Applicability of Criteria

Criterion A (Declining Total Population):
Not applicable.
Criterion B (Small Distribution, and Decline or Fluctuation):
Not applicable unless severely fragmented. Degree of fragmentation is unknown.
Criterion C (Small Total Population Size and Decline):
Not applicable because there are no estimates of abundance.
Criterion D (Very Small Population or Restricted Distribution):
Not applicable.
Criterion E (Quantitative Analysis):
Not available.

 

Technical Summary - Prairie/Western Boreal - Canadian Shield population

Chrysemys picta bellii

Western Painted Turtle - Prairie/Western Boreal - Canadian Shield population

Tortue peinte de l’Ouest

Range of Occurrence in Canada: southern AB, SK, MB, western ON


Extent and Area Information

Extent of occurrence (EO) (km2)
GIS query of range based on records with geographic coordinates
390 000 km2
Specify trend in EOLikely stable and large.
Are there extreme fluctuations in EO?No
Area of occupancy (AO) (km2)
[explain source of information and calculation]
Unknown, but likely substantial
Specify trend in AOStable
Are there extreme fluctuations in AO?No
Number of known or inferred current locationsUnknown
Specify trend in #Unknown
Are there extreme fluctuations in number of locations?No
Specify trend in area, extent or quality of habitatDecline


Population Information

Generation time (average age of parents in the population)35 years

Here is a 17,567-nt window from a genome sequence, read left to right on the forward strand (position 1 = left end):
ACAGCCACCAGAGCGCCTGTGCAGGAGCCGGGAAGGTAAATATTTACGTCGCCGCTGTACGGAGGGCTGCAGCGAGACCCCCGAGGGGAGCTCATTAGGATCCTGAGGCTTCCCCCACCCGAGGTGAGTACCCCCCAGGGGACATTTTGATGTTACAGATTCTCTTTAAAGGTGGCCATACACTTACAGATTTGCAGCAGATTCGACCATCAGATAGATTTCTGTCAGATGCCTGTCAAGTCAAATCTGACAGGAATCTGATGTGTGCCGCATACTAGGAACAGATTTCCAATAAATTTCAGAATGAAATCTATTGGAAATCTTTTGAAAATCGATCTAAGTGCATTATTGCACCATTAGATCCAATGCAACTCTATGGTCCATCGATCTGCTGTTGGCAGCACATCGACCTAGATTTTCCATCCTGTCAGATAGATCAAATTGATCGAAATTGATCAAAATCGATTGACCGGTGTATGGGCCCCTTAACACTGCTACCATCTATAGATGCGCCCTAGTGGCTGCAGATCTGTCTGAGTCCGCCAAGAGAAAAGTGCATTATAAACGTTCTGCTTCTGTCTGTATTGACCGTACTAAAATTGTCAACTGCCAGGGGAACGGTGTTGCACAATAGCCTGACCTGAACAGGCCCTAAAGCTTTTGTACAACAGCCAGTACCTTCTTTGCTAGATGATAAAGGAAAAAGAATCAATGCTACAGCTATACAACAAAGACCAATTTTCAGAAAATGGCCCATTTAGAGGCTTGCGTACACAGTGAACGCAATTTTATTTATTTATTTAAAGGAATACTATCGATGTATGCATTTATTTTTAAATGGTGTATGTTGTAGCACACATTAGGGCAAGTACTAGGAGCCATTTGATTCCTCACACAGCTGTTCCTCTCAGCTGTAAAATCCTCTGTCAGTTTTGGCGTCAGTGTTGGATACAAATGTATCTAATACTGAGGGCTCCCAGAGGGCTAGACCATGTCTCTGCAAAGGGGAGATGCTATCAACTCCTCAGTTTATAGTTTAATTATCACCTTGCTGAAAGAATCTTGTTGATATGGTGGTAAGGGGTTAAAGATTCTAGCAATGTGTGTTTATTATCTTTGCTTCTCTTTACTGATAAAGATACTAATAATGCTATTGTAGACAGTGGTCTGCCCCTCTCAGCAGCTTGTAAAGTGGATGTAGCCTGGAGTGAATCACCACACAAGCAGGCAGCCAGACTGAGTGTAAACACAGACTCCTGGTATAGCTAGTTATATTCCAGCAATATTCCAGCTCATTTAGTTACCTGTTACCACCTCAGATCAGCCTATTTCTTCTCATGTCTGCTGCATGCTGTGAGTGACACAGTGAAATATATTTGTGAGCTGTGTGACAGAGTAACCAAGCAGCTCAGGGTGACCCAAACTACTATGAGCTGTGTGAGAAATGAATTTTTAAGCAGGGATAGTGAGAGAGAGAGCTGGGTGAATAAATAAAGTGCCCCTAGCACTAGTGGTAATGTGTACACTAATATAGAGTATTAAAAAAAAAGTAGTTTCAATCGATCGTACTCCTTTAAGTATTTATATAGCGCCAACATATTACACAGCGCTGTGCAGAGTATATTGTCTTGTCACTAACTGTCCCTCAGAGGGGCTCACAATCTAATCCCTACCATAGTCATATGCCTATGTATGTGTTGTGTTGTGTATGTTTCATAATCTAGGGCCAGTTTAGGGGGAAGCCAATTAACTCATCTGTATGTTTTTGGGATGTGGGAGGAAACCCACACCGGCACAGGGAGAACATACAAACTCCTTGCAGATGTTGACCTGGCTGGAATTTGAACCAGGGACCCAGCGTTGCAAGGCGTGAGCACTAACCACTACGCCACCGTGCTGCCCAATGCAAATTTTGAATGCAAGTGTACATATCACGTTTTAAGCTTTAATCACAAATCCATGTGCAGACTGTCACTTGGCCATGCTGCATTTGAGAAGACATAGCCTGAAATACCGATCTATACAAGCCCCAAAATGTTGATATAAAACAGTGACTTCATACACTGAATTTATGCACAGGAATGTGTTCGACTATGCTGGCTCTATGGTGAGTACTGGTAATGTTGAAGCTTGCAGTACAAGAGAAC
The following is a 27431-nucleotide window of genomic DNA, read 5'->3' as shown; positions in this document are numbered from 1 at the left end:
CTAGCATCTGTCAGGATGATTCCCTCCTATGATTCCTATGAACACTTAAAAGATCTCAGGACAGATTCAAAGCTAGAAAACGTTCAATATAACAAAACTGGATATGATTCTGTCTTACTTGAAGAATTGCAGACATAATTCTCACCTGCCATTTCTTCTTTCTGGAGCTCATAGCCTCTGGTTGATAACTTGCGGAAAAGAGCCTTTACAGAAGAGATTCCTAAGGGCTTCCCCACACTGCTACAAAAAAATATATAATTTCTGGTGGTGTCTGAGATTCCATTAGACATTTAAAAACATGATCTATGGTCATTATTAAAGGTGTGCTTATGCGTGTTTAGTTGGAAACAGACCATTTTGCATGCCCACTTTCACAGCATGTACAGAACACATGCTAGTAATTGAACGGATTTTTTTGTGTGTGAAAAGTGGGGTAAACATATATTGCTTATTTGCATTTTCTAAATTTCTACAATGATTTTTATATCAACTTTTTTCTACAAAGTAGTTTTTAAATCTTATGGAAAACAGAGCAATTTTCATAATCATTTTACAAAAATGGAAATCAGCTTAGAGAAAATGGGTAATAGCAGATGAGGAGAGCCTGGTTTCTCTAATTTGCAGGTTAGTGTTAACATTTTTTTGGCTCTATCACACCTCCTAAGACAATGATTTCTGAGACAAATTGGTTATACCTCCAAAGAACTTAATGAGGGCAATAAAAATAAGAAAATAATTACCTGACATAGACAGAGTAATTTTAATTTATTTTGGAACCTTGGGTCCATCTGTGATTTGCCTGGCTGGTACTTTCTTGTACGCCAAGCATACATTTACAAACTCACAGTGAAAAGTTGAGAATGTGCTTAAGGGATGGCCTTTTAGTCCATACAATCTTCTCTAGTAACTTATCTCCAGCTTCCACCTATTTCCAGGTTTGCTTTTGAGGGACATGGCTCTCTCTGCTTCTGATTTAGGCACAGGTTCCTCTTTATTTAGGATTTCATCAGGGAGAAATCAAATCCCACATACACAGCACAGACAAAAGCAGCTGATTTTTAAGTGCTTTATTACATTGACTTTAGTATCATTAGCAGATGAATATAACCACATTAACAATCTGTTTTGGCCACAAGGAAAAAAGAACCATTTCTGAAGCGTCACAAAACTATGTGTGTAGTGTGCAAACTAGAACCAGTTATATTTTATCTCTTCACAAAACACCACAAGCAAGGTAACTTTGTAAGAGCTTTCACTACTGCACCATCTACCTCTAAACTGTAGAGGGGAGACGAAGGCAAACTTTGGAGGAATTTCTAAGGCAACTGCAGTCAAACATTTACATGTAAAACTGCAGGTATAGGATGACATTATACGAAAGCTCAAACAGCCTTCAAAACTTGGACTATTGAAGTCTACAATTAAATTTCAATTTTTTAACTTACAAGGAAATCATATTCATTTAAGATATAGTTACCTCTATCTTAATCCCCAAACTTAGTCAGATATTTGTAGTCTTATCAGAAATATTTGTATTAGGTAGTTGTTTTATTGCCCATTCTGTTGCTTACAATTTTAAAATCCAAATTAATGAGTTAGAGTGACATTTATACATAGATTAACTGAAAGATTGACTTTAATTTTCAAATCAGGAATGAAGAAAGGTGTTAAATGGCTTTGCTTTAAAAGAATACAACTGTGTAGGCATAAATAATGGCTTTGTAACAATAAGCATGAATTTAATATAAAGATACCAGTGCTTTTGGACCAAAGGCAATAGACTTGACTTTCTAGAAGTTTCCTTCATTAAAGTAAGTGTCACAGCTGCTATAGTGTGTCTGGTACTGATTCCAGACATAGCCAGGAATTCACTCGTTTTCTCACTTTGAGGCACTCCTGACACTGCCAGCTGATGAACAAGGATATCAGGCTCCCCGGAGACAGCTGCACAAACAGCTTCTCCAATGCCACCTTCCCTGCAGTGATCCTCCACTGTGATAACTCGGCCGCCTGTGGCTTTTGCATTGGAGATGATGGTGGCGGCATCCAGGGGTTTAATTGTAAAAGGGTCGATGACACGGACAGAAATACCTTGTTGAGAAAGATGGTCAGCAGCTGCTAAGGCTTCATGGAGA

Number of mature individualsUnknown
Total population trendUnknown-Stable
% decline over the last/next 10 years or 3 generationsUnknown
Are there extreme fluctuations in number of mature individuals?No
Is the total population severely fragmented?No
Specify trend in number of populationsLikely stable
Are there extreme fluctuations in number of populations?No
List populations with number of mature individuals in each:Unknown


Threats (actual or imminent threats to populations or habitats)

There may be loss of habitat in Saskatchewan and Alberta, especially if drought becomes a severe problem.


Rescue Effect (immigration from an outside source)

USA: N5T5; common in adjacent states, rare in some extreme southwest U.S. pockets

(WA-S5, ID-S4, MT-S5, ND-SNR, MN-SNR, WI-S5, MI(UP)-S5, IL-S5, IW-S5, SD-S5, NB-S5, WY-S4, CO-S5, AZ-S1, TX-S1, KA-S5, OK-S2)
Is immigration known or possible?Possibly
Would immigrants be adapted to survive in Canada?Yes
Is there sufficient habitat for immigrants in Canada?Yes
Is rescue from outside populations likely?Yes


Quantitative Analysis

None
 


Current Status

COSEWIC: New assessment / Not at Risk, April 2006
(S1 in Alberta, S3S4 in B.C., S4 in Saskatchewan, Manitoba, Ontario)


Status and Reasons for Designation

Status:
Not at Risk
Alpha-numeric code:
NA
Reasons for Designation:
Populations are numerous and widespread and there is an abundance of good habitat, especially in the eastern part of the range (Ontario).


Applicability of Criteria

Criterion A (Declining Total Population):
Not applicable.
Criterion B (Small Distribution, and Decline or Fluctuation):
Not applicable.
Criterion C (Small Total Population Size and Decline):
Not applicable.
Criterion D (Very Small Population or Restricted Distribution):
Not applicable.
Criterion E (Quantitative Analysis):
Not available.